As has been mentioned, everyone working in pharmaceutical sales has to sit and pass this exam within two years of entering the industry.
The exam is not
difficult in itself, as it is all multiple choice questions of one sort or another. However, there is a vast pool of information to be absorbed from which the questions may be derived.
There is a tendency (for very bright graduates, in particular) to receive their syllabus, glance at it, and decide they'll look at it properly "later". The problem is that, all too often, later becomes about 3 weeks before the exam and then when they start, they suddenly realise just how much they need to know and panic!
If a company has a structured training programme or uses an outside trainer, like Transend
, to provide training, and not all companies do either, then this is a tremendous help and should space the learning process out over several weeks. Delivering the necessary information and exam techniques in bite size chunks that may be successfully absorbed is the only way to do this but there is always the old adage "you can lead a horse to water but...."
There are some enduring myths going round the industry too. "The exam is EASY" and "It's all multiple choice, you don't need to revise for that" are common ones spread, I suspect, by people who have either never sat the exam or did it so long ago that they have a distorted memory of it. Treat such statements with the suspicion they deserve! There are very few, if any, candidates who do not have to work very hard to achieve their pass.
In many ways, the more you know, the more difficult it is, and this occurs with any professional qualification. What you need to know to get through is what's in the magic blue book (the syllabus) and what is contained within it's pages may, in some cases, conflict with what you have been taught elsewhere. Often the differences are only in terminology but that is enough to confuse the issue when under pressure.
Another myth surrounding this exam is the issue of "past papers"
. There is no such thing! The ABPI, quite rightly, keep their questions very close to their chest and anyone caught trying to smuggle out a question paper will not be popular.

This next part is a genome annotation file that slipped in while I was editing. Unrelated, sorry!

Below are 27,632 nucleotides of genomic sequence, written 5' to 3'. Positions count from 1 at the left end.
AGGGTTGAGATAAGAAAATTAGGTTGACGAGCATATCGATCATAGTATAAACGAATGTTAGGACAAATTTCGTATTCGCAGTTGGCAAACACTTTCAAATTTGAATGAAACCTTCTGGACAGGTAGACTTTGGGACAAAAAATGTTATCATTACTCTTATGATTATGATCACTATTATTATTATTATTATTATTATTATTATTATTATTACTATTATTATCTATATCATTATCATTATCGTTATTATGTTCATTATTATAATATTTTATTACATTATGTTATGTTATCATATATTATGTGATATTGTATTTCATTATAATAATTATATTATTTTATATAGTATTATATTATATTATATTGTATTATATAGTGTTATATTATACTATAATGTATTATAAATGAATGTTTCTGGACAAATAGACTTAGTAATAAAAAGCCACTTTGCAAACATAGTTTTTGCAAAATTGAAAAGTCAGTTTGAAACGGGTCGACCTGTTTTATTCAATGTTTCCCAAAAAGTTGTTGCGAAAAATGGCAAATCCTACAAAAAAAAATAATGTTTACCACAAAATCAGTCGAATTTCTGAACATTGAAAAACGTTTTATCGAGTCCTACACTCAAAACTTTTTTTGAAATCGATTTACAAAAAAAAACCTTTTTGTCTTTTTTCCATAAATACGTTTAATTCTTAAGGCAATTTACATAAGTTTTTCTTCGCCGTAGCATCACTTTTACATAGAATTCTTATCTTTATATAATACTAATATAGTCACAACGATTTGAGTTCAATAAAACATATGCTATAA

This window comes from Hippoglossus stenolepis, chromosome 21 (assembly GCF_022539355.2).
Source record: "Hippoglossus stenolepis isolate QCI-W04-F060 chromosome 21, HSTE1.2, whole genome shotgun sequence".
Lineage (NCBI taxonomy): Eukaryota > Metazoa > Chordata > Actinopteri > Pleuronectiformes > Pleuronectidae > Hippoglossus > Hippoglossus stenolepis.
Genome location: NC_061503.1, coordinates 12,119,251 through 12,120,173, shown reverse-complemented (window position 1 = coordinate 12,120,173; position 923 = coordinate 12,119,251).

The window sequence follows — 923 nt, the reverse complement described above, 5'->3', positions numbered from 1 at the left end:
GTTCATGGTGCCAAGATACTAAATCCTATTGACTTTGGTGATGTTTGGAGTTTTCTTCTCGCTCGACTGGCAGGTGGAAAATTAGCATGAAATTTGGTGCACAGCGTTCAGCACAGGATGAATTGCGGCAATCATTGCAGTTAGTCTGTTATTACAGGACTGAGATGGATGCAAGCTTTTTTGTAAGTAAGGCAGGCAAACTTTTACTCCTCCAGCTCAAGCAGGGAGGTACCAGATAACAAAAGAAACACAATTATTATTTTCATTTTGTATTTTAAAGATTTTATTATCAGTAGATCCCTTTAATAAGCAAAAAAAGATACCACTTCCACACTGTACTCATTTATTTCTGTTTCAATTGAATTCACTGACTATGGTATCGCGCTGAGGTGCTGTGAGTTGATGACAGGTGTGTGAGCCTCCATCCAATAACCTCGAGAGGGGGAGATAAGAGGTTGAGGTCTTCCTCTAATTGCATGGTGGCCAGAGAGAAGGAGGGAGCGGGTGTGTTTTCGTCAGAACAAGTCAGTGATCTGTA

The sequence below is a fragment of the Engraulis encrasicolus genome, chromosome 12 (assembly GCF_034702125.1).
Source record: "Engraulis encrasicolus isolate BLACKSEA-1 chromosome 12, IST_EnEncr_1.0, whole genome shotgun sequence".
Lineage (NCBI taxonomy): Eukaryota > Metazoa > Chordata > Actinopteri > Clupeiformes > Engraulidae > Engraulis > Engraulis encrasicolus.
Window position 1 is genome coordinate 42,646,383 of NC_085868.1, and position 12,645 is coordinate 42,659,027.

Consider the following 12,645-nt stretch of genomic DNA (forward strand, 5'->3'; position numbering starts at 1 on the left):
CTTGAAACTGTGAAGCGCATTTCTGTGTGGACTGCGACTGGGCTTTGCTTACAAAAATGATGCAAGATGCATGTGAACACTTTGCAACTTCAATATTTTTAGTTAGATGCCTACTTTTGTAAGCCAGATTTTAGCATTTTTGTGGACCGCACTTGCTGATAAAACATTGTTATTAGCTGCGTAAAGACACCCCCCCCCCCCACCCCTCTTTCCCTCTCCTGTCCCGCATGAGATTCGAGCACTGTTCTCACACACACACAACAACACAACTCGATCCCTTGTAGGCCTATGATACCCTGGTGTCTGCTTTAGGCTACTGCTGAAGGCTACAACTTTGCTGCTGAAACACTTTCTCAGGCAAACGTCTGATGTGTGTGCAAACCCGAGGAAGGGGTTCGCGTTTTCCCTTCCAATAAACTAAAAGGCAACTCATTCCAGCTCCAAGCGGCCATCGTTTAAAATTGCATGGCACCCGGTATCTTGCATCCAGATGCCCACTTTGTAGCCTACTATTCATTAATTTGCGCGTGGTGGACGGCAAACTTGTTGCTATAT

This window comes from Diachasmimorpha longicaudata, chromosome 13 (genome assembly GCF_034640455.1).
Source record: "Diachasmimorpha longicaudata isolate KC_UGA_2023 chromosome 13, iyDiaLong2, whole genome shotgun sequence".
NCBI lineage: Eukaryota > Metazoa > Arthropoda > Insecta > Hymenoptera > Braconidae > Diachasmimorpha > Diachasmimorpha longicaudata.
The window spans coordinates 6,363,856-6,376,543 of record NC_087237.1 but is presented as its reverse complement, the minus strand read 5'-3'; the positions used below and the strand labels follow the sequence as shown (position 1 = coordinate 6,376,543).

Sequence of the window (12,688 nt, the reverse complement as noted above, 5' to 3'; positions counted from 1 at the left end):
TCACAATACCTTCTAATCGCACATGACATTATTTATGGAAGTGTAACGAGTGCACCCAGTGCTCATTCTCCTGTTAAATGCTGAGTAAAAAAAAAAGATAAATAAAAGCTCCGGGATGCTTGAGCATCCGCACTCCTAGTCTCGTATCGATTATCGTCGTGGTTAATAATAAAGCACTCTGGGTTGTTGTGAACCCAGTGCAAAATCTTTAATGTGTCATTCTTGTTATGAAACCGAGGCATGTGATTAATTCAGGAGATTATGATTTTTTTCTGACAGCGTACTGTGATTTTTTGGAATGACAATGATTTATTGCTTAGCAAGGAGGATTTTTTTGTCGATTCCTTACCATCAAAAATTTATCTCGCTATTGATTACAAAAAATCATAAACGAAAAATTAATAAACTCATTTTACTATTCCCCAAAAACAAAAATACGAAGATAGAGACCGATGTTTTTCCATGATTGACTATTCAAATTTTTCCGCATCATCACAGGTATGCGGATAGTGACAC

Most of these, so called, past papers are compilations of remembered questions made up by companies offering preparation training and those, often badly photocopied, sheets that pass round between reps almost like black market documents are, at best, a helpful guide to question types. It should be noted that this information may be found at the back of the syllabus anyway. Many reps believe that if they learn these questions, they will recognise them on the day and be able to muddle through somehow.
You might, just, get away with it, but it's a terrible risk to take and frequently backfires when the questions in the paper you sit come from an entirely different batch.
Far better then, to learn the information properly. You only have to do this once, if you do it right first time, so get stuck in and learn the syllabus!
Another thing to be taken into consideration is that candidates, studying for this exam, are still expected to perform and bring in the business on their particular patch. For many this means working full time, maintaining family and home commitments and then burning the midnight oil to fit in the study as well which is far from ideal. Again there is an amazing difference between companies in their approach to study time. Some employers are very generous and committed with the time they allow for their staff to revise. Others expect it all to be achieved with no allowances made at all.
We feel strongly that the support part of the learning process is often sorely neglected for candidates whether they are employed within the industry or taking the exam independently. I have often had to deal with very distressed individuals in impossible situations trying to do too much, too quickly and the result is often that they fail to do anything well.
At Transend Training Services we offer a support system that attempts to assist everyone in trying to make the best out of, what is frequently, a stressful situation. There is always
someone available to answer a query regarding the exam, the syllabus or any other work related or even personal problems. Having said that, the office is not manned at all times but we can almost always be reached via mobile phone and if a message is left all calls are returned as soon as possible, usually within the hour.
We provide this service from day one, when candidates register with us, until the day the results come out - and afterwards if required. Anything discussed with us is treated as confidential and we will always try to resolve any difficulties in any way that is open to us.
In addition, we will provide progress reports for managers or head office staff of any company who requests us to do so, by telephone, post or E-mail. Any personal problems that we may have been made aware of, however, will not
be discussed with company personnel without the prior consent of the individual.
We aim to remove at least some of the pressure from both companies and candidates and give everyone the best possible chance of success both with the exam itself and with general advice on career progression in the future when asked.
This is one of the reasons, we believe, that makes Transend special and worth consideration by even the most structured and confident of companies.
In conclusion, what should be remembered by everyone concerned is that this exam is the most important single event in any medical representative's career. Once passed, they never need to think about it again (at the moment - changes may occur in the learning structure in the future). However, until that certificate is obtained, the medical rep is both limited in career choice and progression and this is essentially what personnel, higher up the ladder, often fail to appreciate.